DETROIT — The Labor Day weekend is still a few months away, but already it’s promising to be another great one for jazz lovers and the city of Detroit.

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Published April 10, 2013

After almost 21 years together, the Luddites still haven’t suffered the ubiquitous “creative differences” that have shattered bands less than half their age.

The 11-piece acoustic group will celebrate the release of their fourth CD, “Twisted In,” with a concert starting at 9 p.m. April 13 at PJ’s Lager House. Bass player David Giovannucci, one of the original Luddites from those early days in August 1992 when they started as a five-piece acoustic act, said friendship and mutual respect have kept them going all these years.

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Published April 10, 2013

In the bin

Come garbage day, most curbside recycling bins are stuffed with paper, plastic and glass bottles, cans, and cardboard, but there’s a whole lot more that can be added to the heap.

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Published March 27, 2013

Though spring seems to have lost its way en route to Michigan, it won’t be long before temperatures finally rise and the ground thaws to welcome new plants and flowers into eagerly awaited gardens around metro Detroit.

Just like in fashion boutiques, there will be lots of trends that customers will be clamoring for at their local nursery this year as they plan their landscape design. According to Erma Rhadigan, co-owner of Ray Wiegand’s Nursery in Macomb Township, this year’s most popular bloom choices are going to be bright, warm colors.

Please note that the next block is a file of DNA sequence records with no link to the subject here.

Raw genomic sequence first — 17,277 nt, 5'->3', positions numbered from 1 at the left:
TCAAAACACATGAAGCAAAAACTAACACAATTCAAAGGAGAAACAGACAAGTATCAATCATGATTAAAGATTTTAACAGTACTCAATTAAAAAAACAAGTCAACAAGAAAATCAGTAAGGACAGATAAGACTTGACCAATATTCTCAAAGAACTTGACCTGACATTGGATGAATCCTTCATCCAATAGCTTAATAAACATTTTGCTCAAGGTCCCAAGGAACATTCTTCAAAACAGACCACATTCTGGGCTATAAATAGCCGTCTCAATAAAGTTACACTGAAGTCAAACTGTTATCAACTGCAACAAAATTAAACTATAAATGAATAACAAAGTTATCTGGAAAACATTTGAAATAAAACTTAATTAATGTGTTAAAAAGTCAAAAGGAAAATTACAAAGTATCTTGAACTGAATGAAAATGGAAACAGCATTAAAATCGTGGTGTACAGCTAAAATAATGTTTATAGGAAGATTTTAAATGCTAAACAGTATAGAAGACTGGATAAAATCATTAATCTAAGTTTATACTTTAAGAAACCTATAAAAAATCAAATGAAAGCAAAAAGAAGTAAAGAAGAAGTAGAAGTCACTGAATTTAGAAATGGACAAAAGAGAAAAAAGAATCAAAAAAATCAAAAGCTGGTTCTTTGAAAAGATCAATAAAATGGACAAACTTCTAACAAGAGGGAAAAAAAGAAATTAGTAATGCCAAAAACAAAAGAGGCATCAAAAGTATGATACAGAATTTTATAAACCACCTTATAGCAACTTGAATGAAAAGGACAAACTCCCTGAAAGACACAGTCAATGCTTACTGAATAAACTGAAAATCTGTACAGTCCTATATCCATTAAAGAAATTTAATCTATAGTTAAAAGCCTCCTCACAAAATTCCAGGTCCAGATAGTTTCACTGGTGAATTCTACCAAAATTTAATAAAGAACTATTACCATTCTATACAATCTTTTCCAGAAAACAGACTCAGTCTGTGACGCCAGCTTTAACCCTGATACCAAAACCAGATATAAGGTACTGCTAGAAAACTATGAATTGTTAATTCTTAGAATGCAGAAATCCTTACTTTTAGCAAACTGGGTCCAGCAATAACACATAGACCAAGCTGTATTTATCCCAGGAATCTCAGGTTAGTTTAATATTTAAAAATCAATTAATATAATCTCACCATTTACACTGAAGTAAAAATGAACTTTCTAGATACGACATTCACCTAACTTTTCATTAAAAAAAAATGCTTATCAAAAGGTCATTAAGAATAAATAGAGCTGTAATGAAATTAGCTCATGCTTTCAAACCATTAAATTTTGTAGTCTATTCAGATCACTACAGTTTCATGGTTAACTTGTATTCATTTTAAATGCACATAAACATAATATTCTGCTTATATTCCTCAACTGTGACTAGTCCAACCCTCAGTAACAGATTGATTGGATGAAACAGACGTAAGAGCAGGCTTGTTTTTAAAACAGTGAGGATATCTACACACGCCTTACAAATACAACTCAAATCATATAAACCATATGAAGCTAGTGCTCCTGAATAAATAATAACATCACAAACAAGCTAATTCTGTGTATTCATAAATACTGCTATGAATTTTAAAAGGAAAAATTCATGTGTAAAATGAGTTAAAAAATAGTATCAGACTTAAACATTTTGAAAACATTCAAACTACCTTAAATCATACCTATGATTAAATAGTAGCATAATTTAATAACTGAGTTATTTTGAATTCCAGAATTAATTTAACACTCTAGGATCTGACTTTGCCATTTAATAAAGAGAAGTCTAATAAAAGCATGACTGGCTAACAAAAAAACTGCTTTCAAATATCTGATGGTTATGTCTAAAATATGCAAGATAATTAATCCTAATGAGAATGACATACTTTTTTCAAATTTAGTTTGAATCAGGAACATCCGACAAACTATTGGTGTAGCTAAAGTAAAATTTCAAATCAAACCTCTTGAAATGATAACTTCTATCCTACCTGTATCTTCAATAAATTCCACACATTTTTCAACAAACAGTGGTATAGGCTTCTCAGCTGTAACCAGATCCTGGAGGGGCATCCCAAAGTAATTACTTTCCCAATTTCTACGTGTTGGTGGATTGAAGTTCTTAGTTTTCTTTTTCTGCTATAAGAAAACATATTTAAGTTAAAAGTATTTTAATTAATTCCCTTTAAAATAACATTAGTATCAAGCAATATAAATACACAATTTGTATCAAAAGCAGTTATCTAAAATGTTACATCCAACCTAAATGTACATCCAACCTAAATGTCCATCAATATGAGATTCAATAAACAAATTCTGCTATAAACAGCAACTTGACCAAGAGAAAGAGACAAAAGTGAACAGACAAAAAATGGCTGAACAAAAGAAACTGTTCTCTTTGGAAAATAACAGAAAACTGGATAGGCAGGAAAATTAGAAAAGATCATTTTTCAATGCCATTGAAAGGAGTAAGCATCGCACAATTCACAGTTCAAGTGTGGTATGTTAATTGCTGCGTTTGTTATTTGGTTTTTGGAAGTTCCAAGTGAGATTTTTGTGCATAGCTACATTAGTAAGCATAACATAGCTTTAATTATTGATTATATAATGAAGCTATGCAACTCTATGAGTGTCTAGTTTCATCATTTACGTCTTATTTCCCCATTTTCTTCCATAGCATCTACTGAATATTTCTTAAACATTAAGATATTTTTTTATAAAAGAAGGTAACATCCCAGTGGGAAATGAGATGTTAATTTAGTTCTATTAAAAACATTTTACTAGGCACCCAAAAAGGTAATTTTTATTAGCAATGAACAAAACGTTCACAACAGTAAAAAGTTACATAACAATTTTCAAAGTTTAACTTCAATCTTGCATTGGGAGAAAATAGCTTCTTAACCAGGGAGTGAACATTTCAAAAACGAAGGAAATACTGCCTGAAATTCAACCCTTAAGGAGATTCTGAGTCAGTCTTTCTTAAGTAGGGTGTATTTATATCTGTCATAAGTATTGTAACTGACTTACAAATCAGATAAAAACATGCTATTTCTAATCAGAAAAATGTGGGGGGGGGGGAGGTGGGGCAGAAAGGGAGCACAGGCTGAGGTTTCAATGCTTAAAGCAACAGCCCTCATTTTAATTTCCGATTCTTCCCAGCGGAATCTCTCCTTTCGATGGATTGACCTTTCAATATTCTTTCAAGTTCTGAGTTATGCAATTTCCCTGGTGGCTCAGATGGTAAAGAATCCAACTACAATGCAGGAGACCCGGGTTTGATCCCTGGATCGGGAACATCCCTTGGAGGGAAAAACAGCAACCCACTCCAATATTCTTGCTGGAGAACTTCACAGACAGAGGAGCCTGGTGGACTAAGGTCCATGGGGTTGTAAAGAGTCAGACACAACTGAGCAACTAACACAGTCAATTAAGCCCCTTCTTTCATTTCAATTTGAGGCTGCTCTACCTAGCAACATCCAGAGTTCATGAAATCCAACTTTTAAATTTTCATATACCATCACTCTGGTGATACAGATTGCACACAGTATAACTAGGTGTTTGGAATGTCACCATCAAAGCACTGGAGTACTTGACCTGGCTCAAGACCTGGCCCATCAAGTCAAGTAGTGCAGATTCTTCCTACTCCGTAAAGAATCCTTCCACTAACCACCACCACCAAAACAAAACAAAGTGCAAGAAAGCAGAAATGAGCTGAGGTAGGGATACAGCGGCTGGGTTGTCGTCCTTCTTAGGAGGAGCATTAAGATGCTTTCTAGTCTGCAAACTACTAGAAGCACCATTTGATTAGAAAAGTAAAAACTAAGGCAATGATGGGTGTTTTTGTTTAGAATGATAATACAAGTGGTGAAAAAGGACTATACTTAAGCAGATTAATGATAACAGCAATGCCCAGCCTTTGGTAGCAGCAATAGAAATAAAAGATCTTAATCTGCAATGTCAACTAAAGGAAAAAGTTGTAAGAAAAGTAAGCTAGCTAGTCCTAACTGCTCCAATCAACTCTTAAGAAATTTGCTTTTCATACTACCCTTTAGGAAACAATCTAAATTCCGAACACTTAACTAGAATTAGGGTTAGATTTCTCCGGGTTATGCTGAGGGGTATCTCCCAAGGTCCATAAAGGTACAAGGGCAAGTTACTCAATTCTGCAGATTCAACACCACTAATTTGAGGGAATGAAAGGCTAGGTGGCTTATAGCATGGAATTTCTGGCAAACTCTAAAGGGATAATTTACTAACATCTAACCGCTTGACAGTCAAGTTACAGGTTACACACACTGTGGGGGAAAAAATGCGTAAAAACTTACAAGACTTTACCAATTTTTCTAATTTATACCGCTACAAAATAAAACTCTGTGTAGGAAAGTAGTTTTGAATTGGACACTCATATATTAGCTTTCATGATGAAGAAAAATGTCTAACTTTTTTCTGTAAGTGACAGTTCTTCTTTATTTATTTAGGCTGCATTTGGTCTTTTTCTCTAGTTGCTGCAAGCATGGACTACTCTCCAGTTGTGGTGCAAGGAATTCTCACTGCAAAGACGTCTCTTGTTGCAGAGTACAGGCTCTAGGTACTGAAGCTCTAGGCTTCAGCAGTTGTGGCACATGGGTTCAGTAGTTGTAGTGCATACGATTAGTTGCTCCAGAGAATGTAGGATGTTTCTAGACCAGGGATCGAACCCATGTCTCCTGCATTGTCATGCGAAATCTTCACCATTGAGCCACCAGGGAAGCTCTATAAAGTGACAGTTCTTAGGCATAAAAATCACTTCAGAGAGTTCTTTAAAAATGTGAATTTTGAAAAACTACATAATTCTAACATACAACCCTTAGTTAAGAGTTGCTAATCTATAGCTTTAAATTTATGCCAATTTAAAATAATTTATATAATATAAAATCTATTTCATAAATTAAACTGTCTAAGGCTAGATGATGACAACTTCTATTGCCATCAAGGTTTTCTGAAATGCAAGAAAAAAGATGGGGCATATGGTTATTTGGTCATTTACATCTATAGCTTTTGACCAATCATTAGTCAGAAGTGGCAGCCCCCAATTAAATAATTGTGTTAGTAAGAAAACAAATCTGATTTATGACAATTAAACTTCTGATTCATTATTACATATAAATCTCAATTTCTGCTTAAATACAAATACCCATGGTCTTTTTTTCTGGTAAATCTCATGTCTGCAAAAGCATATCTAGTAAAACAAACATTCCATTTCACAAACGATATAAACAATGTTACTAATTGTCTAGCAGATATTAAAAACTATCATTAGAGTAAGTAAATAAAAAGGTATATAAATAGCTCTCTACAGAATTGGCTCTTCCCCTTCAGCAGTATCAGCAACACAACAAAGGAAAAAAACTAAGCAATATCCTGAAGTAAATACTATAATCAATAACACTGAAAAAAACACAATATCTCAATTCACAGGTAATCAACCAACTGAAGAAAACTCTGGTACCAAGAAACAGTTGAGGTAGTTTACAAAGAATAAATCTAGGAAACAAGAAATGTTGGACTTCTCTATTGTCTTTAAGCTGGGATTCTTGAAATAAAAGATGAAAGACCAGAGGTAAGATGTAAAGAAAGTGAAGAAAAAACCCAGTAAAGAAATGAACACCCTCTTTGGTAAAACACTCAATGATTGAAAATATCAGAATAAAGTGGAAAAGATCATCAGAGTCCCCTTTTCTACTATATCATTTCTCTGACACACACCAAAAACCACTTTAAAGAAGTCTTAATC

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Published March 27, 2013

With spring here — at least according to the calendar — many homeowners look to the state of their houses after the long, dirty winter and aren’t happy with what they see.

Carpets are soiled by salty boots; driveways start cracking from the months-long freeze/thaw cycle; and muddy messes are exposed in backyards that will be used for entertaining, come summer.

Now is the time to fix those problems, according to local contractors, before warm-weather fun beckons and the summer home- improvement rush begins.

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Published August 8, 2012


Can do

Eileen Haraminac will teach several upcoming food preservation courses at the Macomb MSU Extension office at 21885 Dunham, Assembly Room A, in Clinton Township:
• Aug. 18: hot water bath jams and jellies.

Published June 8, 2012

Look up as you walk the halls at Simonds Elementary, and you’ll wonder how you wandered into a butterfly enclosure.

More than 300 handcrafted butterflies are suspended from the ceiling. Their bodies are wood clothespins spray-painted black, with pipe-cleaner antennae and paper wings dotted with sequins. Each butterfly is one-of-a-kind, reflecting the student who made it, and every kid at the school contributed to the collection.

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Published May 31, 2012

As a boy, he didn’t know his father was a convicted child killer, on the run with his mother who helped his father escape from Indiana State Prison in the ‘70s. But all through his childhood, Chip St. Clair says he experienced the cruelty of the man he knew as David St. Clair, whose real name was Michael Dean Grant.